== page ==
We all have a huge course load here at Georgetown, and sometimes it’s impossible to do all the assigned class preparation. When it comes down to sleep, food, hygiene, studying for a midterm or reading, one of them has got to go. Please don’t sacrifice your personal hygiene, and follow these tips to skip the reading without anyone noticing:
1. Listen to the first participants: The professor’s first question is generally, “What do you think?” or “Can someone explain the text?”. Bam! There you go… the summary of Romeo and Juliet in two sentences.
2. Stare down your professor: Nod your head whenever the professor looks your way and look deeply into his/her eyes. The more uncomfortable the professor feels, the more participation points you earn.
3. Fake it till you make it: Any time the professor asks a question based on outside knowledge eagerly raise your hand and respond. This will keep up the appearance that you know the answers to questions pertaining to the text.
4. Let the professor participate for you: If the professor asks you a question about the text, draw connections between what was said in class and prior experiences to infer an answer. Keep it short so the professor has to fill in the blanks, and nod to confirm whatever he garnered from your pile of BS.
5. Go beyond the text: Ask clarifying questions which show your desire to reach a deeper understanding of the text. Even though you don’t really know what the text is about, you will seem super philosophical and esoteric.
6. Use fancy terminology no one else knows to seem smarter: When participating, draw on facts from completely unrelated classes to highlight your ability to integrate knowledge from a range of studies. The best part about using fact from other classes is that none else knows if you’re right. For example, if you are a finance major in an ethics class throw in a reference to the financial crisis and relate it to the topic at hand. Talk about liquidity, credit, subprime brokers and mortgages. Make sure to say stocks and bonds a few times, no one will know what your talking about and assume its really complicated.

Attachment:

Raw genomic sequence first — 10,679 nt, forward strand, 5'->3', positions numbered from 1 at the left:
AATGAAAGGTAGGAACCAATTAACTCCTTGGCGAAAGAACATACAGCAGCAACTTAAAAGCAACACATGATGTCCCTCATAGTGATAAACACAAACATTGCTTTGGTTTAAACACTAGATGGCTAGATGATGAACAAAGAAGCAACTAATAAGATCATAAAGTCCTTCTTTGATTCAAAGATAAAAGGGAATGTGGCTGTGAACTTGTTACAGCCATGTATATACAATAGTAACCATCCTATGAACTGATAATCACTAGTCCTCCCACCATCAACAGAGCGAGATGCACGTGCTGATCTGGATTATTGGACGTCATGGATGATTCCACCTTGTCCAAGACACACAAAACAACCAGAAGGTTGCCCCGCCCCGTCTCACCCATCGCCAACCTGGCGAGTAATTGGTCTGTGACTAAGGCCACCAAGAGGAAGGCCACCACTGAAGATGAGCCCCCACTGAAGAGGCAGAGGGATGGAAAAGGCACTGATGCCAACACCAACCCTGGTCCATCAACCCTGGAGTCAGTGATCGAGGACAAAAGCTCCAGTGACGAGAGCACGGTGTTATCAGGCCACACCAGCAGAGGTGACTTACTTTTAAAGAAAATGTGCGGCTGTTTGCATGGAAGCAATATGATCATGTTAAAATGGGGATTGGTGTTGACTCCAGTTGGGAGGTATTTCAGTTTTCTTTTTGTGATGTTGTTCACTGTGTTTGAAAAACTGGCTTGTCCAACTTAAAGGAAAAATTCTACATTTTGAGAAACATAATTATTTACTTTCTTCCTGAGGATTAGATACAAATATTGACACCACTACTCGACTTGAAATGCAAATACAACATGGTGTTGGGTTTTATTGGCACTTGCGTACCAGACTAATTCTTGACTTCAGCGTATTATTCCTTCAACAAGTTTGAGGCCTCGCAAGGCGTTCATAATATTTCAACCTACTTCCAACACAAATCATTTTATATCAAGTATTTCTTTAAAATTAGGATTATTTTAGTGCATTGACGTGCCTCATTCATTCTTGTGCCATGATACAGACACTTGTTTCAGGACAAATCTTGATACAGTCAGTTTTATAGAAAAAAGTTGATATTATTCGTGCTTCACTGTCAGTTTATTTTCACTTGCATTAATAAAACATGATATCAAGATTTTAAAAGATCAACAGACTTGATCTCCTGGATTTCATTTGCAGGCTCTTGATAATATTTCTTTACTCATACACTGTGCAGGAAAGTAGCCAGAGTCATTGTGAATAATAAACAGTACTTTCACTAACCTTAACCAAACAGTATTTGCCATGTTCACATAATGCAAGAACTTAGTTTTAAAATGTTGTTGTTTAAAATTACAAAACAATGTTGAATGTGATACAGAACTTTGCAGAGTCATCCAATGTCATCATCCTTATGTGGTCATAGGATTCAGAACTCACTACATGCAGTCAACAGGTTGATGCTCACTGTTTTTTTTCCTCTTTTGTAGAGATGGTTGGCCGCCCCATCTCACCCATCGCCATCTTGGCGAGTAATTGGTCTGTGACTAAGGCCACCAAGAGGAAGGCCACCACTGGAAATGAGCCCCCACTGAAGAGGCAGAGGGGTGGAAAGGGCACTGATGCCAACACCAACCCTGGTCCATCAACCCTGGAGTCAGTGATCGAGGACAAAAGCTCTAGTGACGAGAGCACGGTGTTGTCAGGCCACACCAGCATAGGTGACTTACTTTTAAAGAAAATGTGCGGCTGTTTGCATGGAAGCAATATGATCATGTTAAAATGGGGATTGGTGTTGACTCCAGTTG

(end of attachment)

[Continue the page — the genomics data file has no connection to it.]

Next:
7. Wear thick rimmed glasses: Wear your glasses if you normally wear contacts. If you have perfect vision, hijack your hipster friend’s non-prescription pair. This will increase your perceived intelligence by ten-fold.
8. Quote smart people: Quote a famous person even if you have to make up a quote. No one will call you out, as long as you don’t attribute, “Haters gonna hate” to Thomas Jefferson. Quoting a famous person suggests that you read and reading is, of course, something that smart people do.
9. Take notes: When the professor poses a question you don’t know how to answer, just look down to your notebook and furiously write it down. If you forgot your notebook, write on anything that’s available.
Overall, stay entranced by whatever you are doing at all costs. The professor won’t want to interrupt your train of thought (because you look like you are on the brink of solving the Da Vinci Code) and call on someone else. If these guidelines still aren’t enough to help you get by, you could also always just do the reading.
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